Internet Scam Nets Cash for North Korea

Christian Oliver in Seoul

Pyongyang’s cash-strapped totalitarian regime has found a novel source of foreign currency revenue — digital weapons and wizardry acquired through illegal computer game scams.

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Police in neighbouring South Korea said they closed down an elaborate fraud in which graduates from the North’s top universities collaborated with racketeers in the South to swindle Seoul’s $3bn online gaming industry.

The North Korean scam involved hugely popular games such as Lineage, an online fantasy world of medieval knights and elves, and Dungeon Fighter, which involves slaying hordes of monsters.

In the games, created by companies such as NCSoft and Nexon, players advance by accumulating equipment such as swords, wands and potions. In some cases they have to buy the items for sums as high as Won1 million ($936).

The North Koreans devised illegal software packages that played the games automatically to acquire a stash of these magic accoutrements.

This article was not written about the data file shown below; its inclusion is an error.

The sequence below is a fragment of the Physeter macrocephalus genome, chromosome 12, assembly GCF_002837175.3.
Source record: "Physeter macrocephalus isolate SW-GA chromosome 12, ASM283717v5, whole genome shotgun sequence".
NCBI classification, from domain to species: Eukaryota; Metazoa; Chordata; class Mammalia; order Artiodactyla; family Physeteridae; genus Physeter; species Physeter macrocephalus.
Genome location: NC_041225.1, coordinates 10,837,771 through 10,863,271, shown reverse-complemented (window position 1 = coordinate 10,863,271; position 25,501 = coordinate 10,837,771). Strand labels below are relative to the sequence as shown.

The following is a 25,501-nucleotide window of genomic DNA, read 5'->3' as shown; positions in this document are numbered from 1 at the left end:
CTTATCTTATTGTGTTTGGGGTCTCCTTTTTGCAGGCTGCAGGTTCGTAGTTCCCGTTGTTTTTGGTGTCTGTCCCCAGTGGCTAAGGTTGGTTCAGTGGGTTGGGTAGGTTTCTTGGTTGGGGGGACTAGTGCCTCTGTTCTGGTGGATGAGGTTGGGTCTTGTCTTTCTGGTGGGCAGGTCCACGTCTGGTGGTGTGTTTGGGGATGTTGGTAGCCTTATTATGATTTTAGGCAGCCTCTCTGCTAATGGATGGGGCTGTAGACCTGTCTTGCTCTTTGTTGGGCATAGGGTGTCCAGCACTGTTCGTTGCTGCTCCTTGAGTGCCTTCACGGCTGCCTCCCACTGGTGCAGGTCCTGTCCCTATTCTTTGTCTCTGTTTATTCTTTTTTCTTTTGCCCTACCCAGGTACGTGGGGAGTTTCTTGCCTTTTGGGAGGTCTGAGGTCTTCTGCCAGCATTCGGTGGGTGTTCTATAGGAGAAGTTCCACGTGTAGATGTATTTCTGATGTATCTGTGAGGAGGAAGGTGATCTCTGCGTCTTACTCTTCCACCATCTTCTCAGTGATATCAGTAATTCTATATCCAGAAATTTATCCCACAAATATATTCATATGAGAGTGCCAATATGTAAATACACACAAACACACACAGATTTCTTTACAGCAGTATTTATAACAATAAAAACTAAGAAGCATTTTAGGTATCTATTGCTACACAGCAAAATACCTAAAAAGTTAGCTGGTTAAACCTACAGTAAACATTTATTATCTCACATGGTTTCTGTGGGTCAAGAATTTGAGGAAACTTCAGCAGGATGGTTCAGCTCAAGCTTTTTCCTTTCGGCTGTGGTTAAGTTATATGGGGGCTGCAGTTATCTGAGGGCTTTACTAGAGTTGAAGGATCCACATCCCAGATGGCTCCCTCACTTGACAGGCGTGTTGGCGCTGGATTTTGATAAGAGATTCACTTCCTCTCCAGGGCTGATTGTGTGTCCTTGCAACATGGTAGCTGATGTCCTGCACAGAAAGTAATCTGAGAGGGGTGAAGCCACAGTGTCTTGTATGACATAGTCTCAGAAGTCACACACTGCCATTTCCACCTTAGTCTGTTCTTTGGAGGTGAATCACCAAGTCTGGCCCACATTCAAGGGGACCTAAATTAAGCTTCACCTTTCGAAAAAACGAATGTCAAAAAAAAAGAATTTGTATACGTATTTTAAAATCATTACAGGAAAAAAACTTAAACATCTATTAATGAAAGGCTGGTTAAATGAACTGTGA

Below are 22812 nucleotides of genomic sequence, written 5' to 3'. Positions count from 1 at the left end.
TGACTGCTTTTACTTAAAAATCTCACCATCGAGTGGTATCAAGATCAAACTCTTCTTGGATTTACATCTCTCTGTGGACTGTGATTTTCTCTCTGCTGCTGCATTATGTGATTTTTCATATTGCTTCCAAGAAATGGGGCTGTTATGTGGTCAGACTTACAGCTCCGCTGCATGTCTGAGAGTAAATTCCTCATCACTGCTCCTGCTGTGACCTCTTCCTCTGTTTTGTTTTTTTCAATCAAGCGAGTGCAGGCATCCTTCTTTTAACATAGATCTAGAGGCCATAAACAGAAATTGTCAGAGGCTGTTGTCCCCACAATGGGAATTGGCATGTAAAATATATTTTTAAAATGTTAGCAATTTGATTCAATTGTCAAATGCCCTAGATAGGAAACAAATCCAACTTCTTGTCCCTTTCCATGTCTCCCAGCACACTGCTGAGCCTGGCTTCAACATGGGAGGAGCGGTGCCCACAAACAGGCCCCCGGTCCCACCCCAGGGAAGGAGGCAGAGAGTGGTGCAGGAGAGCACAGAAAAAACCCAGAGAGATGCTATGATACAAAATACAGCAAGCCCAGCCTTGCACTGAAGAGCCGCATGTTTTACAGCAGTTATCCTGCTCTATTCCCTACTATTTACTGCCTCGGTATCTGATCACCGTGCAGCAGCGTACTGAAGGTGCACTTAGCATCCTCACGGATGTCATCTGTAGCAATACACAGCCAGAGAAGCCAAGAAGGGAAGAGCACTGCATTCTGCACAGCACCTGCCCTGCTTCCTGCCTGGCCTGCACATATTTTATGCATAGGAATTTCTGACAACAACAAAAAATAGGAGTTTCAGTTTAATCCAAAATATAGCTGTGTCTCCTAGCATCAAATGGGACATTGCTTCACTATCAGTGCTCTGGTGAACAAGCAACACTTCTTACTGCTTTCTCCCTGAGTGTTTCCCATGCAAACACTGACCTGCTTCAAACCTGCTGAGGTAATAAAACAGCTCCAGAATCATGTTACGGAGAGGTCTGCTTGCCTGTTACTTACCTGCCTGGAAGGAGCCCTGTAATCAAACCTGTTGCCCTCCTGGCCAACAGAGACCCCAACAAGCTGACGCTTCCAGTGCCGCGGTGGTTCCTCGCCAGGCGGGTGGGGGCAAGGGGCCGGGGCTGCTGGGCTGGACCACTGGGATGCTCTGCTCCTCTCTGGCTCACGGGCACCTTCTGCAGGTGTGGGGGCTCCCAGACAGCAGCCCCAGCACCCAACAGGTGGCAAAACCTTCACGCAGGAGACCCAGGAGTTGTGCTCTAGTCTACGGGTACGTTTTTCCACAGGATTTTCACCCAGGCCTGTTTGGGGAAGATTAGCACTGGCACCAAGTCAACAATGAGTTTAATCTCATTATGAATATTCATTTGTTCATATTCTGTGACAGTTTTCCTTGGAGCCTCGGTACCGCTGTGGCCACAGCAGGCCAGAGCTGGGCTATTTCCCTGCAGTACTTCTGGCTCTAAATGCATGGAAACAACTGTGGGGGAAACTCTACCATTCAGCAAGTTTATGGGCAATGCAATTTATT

South Korean brokers then sold on these programmes, enabling players to save time and costs by taking an easier route to higher stages of the game and obtaining greater magic powers. As many as 30 per cent of South Koreans visit gaming sites.

South Korea said it had arrested five of its own citizens in connection with peddling the illegal programmes, devised by North Korean computer experts based in China but working for one of Pyongyang’s state trading companies.

Seoul police said the North Koreans channelled money back to Pyongyang’s shadowy Bureau 39, which handles the country’s earnings from international transactions, ranging from illegal arms to ginseng. There was no immediate comment on how the arrested South Koreans would plead.

The scam earned a profit of Won6.4 billion ($6m) over the past 18 months. The North Koreans, who are looking to bypass sanctions imposed on their nuclear weapons programme, received both proceeds and living expenses, the police said.

“North Korea judged auto-programming could be a source of hard currency,” the police said. “This has only been a rumour in the past, but we found that North Koreans really were raising hard currency under the veil of state trading companies.”

North Korea has faced increasingly successful international crackdowns against its narcotics and counterfeiting operations, restricting its foreign earnings.

The case also reveals the rigour of North Korea’s scientific education, however. Foreign investors use companies in Pyongyang for cheap website design and computer programming, while Kim Jong-il, the country’s dictator, styles himself a web genius — even though almost all his people are denied internet access.

South Korea also accuses the North of cyber attacks on government institutions and banks, but Pyongyang denies responsibility.